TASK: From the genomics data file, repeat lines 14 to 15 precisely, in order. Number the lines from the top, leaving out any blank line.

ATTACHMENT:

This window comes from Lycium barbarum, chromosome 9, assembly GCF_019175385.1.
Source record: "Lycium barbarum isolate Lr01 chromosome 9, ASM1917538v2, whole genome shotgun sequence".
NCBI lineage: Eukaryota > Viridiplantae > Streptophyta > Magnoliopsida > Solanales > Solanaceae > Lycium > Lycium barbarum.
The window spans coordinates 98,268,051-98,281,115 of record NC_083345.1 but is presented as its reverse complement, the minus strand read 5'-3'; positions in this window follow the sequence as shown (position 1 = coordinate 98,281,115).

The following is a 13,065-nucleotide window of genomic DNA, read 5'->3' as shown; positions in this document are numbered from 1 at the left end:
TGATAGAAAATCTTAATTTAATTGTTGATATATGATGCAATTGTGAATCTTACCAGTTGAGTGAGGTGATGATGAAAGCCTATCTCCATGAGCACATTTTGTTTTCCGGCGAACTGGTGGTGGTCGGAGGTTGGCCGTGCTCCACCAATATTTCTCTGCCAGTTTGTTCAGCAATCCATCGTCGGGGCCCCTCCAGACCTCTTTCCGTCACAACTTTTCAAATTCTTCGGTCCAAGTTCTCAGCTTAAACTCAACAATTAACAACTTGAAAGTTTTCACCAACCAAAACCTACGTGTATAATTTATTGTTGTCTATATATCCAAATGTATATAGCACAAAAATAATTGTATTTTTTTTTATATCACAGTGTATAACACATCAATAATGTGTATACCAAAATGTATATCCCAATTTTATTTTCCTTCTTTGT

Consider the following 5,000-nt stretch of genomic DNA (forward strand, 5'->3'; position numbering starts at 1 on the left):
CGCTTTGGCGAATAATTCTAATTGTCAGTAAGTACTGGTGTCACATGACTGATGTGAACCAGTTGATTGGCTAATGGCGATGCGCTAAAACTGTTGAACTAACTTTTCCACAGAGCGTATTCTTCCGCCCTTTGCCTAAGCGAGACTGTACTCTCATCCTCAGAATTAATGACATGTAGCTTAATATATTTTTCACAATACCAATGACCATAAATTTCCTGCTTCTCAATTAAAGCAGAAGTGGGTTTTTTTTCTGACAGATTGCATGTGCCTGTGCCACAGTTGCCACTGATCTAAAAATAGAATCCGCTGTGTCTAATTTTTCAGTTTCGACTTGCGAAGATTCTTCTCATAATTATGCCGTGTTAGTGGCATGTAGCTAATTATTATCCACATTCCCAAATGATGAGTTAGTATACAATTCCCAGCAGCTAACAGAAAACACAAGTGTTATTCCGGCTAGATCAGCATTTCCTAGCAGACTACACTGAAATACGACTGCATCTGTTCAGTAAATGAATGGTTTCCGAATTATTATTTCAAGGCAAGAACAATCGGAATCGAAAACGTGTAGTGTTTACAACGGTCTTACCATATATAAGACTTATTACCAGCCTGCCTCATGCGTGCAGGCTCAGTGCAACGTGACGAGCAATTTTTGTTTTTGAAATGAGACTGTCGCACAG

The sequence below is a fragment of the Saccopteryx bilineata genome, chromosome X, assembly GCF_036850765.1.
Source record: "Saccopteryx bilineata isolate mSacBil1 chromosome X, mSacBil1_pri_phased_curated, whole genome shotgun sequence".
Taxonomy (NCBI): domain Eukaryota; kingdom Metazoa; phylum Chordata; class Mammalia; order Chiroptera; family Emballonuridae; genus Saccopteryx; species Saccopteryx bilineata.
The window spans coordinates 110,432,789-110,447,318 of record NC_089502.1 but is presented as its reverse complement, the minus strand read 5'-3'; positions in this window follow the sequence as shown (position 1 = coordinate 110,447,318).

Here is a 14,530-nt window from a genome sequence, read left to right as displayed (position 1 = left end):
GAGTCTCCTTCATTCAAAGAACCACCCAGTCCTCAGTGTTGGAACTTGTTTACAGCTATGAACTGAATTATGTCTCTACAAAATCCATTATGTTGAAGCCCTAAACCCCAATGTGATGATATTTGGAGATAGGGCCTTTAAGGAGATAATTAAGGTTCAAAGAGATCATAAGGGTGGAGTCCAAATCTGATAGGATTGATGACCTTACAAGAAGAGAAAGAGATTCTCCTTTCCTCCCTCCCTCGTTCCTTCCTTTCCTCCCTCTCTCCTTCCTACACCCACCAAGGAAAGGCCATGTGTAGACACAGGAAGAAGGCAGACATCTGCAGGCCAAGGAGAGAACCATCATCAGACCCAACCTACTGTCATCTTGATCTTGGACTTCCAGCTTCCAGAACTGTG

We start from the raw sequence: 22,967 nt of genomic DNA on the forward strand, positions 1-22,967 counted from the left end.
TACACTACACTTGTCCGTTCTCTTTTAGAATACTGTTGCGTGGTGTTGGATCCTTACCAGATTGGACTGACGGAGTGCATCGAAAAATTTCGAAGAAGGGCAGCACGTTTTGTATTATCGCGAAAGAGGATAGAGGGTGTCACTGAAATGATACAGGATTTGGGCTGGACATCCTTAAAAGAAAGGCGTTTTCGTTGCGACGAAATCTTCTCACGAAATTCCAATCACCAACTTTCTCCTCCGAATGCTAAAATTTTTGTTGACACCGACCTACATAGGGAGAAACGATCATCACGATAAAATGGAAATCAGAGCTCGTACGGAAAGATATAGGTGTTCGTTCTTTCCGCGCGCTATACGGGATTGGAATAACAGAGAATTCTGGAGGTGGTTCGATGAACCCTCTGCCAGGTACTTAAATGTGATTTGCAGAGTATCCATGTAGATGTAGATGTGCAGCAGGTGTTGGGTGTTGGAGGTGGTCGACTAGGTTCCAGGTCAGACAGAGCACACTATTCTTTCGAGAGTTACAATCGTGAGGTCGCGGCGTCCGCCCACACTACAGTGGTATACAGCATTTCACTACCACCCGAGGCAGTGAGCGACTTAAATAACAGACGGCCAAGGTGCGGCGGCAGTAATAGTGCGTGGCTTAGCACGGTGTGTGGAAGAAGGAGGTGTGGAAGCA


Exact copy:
GAGTCTCCTTCATTCAAAGAACCACCCAGTCCTCAGTGTTGGAACTTGTTTACAGCTATGAACTGAATTATGTCTCTACAAAATCCATTATGTTGAAGCCCTAAACCCCAATGTGATGATATTTGGAGATAGGGCCTTTAAGGAGATAATTAAGGTTCAAAGAGATCATAAGGGTGGAGTCCAAATCTGATAGGATTGATGACCTTACAAGAAGAGAAAGAGATTCTCCTTTCCTCCCTCCCTCGTTCCTTCCTTTCCTCCCTCTCTCCTTCCTACACCCACCAAGGAAAGGCCATGTGTAGACACAGGAAGAAGGCAGACATCTGCAGGCCAAGGAGAGAACCATCATCAGACCCAACCTACTGTCATCTTGATCTTGGACTTCCAGCTTCCAGAACTGTG

We start from the raw sequence: 22,967 nt of genomic DNA on the forward strand, positions 1-22,967 counted from the left end.